Ken Goldstein, MPPA

Ken Goldstein has been working in nonprofits and local government agencies from Santa Cruz, to Sacramento, and back to Silicon Valley, since 1989. He's been staff, volunteer, board member, executive director, and, since 2003, a consultant to local nonprofit organizations. For more on Ken's background, click here. If you are interested in retaining Ken's services, you may contact him at ken at

Wednesday, August 15, 2007

Still here, Back to work, Answering questions

Thanks to all my readers with being patient through a summer of irregular blogging, including this last three week silence. Vacation time is necessary to recharge the batteries, and I spent a portion of that time in Maui, and the rest of it catching back up on my work. Things should be getting back to "normal" and regular posting over the next week or so.

Yesterday I was meeting with a new potential client and we had the usual conversation where I asked the details of their programs and fundraising, and they asked me about rates and deliverables. Then, one of the women I was meeting with asked a question I'd never gotten before; "Have you ever turned down a client for ethical reasons?"

I think what she was really getting at was, will I work with just any organization, or only those I believe in. And the answer is certainly that I'm picky about with whom I work.

I've responded to a couple of inquiries from potential clients with a polite, "I'm busy, why don't you try..." That's rarely happened, but yes, I do need to be able to believe in the organization I'm trying to help. When I do turn a client down, I do still try to be respectful. While I may not agree with their cause, I acknowledge their right to do that work... with another consultant.

Missions I don't care for are not the only reason I've turned clients down, or dropped them. Here are two examples of organizations I initially thought were good, that I later decided I couldn't work with.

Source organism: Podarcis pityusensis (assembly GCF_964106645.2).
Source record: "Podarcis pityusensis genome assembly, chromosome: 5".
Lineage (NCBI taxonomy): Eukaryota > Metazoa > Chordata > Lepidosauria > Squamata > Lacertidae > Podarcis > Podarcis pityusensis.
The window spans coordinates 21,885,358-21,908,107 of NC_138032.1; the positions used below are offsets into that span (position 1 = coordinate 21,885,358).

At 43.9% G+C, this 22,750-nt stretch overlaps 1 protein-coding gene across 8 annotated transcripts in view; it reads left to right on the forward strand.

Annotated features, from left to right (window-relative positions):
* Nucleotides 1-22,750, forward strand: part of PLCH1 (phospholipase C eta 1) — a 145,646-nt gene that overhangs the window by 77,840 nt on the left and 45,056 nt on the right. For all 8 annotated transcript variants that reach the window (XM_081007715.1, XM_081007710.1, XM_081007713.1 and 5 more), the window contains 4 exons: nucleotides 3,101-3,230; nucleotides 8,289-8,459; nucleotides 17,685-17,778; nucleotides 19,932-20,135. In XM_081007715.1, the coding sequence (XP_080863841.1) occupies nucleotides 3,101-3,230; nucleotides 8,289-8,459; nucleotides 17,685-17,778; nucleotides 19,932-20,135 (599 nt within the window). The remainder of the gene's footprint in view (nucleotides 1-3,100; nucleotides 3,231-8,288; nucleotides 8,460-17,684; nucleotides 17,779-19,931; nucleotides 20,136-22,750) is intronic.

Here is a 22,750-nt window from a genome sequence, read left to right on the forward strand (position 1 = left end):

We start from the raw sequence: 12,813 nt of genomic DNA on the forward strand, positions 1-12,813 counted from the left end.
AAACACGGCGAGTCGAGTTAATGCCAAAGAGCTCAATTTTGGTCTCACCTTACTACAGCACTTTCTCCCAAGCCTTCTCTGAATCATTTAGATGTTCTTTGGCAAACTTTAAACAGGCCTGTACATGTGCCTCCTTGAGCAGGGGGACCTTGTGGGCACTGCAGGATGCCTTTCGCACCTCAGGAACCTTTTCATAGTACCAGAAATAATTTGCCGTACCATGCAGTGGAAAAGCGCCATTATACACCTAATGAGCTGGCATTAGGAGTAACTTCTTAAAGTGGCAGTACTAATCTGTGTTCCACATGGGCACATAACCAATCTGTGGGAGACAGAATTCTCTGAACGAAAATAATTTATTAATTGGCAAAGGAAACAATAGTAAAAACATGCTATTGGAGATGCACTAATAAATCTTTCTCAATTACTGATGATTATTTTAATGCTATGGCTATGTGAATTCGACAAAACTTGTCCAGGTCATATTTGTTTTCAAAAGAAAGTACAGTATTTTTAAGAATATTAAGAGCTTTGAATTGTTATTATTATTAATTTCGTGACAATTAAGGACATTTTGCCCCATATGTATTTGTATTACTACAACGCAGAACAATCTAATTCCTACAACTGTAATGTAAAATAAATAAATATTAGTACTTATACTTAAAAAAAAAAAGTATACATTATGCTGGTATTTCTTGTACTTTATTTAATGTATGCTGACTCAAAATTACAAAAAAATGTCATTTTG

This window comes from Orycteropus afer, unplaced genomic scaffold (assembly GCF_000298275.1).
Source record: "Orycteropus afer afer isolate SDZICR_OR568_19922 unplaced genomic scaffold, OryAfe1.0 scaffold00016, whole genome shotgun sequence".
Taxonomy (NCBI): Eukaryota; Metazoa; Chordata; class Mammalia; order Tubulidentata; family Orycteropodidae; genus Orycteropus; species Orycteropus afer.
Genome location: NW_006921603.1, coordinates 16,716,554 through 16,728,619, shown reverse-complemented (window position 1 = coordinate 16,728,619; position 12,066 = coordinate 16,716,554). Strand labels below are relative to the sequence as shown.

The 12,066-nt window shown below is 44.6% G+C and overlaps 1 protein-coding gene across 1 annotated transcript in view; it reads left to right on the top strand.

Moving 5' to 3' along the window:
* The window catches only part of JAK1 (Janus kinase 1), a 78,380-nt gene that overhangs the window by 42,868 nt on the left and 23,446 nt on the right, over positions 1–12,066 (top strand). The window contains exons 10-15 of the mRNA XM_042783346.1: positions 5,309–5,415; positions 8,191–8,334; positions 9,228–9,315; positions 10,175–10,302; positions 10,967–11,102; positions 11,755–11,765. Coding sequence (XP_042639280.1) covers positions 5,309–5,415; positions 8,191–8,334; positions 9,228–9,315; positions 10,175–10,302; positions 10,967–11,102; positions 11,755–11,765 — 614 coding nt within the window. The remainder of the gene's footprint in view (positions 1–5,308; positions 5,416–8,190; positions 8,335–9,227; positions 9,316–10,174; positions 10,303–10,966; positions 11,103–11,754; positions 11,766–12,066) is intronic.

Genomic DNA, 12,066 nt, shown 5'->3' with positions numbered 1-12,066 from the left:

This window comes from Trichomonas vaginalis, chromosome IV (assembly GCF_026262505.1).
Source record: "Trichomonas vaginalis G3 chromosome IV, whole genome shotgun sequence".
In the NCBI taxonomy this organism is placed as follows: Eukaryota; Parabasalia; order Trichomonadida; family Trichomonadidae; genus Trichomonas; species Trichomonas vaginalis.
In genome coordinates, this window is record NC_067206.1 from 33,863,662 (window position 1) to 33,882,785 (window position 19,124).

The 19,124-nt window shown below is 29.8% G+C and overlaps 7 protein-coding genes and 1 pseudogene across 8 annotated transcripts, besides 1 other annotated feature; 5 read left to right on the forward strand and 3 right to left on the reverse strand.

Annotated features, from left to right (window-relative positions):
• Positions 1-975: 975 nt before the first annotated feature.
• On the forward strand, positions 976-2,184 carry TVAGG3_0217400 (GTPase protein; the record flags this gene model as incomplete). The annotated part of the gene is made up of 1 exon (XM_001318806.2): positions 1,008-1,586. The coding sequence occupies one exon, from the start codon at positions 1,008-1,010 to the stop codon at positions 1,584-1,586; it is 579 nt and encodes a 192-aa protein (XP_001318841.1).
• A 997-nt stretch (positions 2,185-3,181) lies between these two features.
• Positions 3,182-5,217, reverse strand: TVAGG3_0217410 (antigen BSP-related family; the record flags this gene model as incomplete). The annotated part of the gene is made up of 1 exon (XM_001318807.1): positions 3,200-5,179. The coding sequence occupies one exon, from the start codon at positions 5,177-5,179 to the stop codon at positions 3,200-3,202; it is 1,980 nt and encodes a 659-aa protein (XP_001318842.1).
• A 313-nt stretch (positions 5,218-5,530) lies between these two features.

One began positively enough, but the ED wanted several changes in the contract, and the long negotiations over that convinced me it would not be a good working relationship. I suggested to him that "perhaps this is not a good time, why don't we talk again in six months?" My feeling is that life is too short to work with people who bring you unneeded stress.

Another organization that I did contract with for grant writing kept switching who my contact was, and more importantly, what their budget was. It became clear that while they weren't necessary crooked, they were certainly not able to manage their finances properly, and I couldn't be sure that grant money I was asking for would be spent per the proposals I was writing. I ended that relationship quickly.

So, yes, I do have criteria. I have to believe in the cause, I have to actually like the people I'll be working with, I have to know that I can accomplish the task, and I have to be sure that the results of our contract (whether a grant or a strategic plan, etc.) will be managed properly. If those criteria aren't there, I don't want to waste my time or their money.

So, how was your summer?

1 comment:

  1. Turning down a prospective client must be a somewhat uncomfortable task. I just graduated from college, so at 22 years old I am definitely wet behind the ears. However, despite my inexperience, I can say with conviction that if you do not feel that a client is a good fit for you and your firm then it is not a good idea to accept the engagement. Any relationship, including client relationships, should have some type of "fit" to keep things running smoothly.

    By turning down a potential client that you do not feel comfortable working with you are strengthening your judgment of service quality and conviction over fees. In the end, being selective is a way of assuring that your client relationships are healthy for you and more meaningful for the clients that you accept. Like you said, life is too short to deal with unwanted stress.